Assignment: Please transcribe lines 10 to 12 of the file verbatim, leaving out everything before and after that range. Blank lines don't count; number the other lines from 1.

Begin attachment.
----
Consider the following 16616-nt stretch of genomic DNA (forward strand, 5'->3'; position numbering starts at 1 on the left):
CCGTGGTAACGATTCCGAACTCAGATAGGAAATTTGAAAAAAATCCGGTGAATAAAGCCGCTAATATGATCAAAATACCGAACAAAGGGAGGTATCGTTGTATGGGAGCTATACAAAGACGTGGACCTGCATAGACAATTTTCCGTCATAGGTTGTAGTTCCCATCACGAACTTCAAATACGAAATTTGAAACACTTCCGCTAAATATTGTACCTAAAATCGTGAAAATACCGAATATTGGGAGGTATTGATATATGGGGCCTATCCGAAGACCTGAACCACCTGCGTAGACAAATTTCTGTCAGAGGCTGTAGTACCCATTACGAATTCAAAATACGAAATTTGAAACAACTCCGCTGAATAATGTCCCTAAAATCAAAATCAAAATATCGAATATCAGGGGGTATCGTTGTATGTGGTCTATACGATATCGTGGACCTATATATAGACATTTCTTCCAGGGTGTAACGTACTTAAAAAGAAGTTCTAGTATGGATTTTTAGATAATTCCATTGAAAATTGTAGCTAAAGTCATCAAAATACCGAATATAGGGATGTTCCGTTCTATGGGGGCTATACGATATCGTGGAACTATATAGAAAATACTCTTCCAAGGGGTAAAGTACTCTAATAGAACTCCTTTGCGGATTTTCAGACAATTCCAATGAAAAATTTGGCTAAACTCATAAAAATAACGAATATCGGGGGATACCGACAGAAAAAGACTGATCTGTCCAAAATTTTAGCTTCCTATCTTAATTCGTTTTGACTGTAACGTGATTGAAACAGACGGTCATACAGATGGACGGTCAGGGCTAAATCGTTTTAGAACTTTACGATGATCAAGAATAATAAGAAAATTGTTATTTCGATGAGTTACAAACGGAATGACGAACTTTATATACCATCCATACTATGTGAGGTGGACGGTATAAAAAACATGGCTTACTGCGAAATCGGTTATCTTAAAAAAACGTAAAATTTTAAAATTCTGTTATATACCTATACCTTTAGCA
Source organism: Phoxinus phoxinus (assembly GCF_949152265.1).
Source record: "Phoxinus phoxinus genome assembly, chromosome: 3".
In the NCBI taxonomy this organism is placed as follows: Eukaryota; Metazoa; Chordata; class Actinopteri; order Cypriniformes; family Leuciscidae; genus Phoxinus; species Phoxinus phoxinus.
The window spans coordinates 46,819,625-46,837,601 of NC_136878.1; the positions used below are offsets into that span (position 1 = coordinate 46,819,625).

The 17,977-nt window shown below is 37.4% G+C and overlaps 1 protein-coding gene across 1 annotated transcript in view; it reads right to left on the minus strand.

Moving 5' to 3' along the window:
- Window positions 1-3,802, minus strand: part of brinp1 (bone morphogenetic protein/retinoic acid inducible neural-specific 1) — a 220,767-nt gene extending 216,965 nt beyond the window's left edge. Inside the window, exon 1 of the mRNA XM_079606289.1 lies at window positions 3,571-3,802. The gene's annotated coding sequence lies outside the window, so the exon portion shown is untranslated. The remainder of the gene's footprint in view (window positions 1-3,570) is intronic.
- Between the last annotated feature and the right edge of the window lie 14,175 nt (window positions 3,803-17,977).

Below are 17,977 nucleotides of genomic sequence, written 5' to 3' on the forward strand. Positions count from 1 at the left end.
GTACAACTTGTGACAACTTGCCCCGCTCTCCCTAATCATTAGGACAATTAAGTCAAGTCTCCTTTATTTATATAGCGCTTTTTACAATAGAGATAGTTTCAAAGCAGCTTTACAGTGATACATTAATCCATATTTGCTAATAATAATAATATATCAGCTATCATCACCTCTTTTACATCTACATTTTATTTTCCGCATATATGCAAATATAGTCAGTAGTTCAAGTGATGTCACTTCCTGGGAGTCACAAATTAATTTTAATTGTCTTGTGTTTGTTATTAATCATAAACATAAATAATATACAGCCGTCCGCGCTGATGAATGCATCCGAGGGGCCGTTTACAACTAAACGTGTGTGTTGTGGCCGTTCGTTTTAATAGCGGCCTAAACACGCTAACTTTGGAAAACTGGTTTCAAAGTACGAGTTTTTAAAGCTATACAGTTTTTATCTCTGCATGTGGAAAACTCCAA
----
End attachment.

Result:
- Between the last annotated feature and the right edge of the window lie 14,175 nt (window positions 3,803-17,977).

Below are 17,977 nucleotides of genomic sequence, written 5' to 3' on the forward strand. Positions count from 1 at the left end.
GTACAACTTGTGACAACTTGCCCCGCTCTCCCTAATCATTAGGACAATTAAGTCAAGTCTCCTTTATTTATATAGCGCTTTTTACAATAGAGATAGTTTCAAAGCAGCTTTACAGTGATACATTAATCCATATTTGCTAATAATAATAATATATCAGCTATCATCACCTCTTTTACATCTACATTTTATTTTCCGCATATATGCAAATATAGTCAGTAGTTCAAGTGATGTCACTTCCTGGGAGTCACAAATTAATTTTAATTGTCTTGTGTTTGTTATTAATCATAAACATAAATAATATACAGCCGTCCGCGCTGATGAATGCATCCGAGGGGCCGTTTACAACTAAACGTGTGTGTTGTGGCCGTTCGTTTTAATAGCGGCCTAAACACGCTAACTTTGGAAAACTGGTTTCAAAGTACGAGTTTTTAAAGCTATACAGTTTTTATCTCTGCATGTGGAAAACTCCAA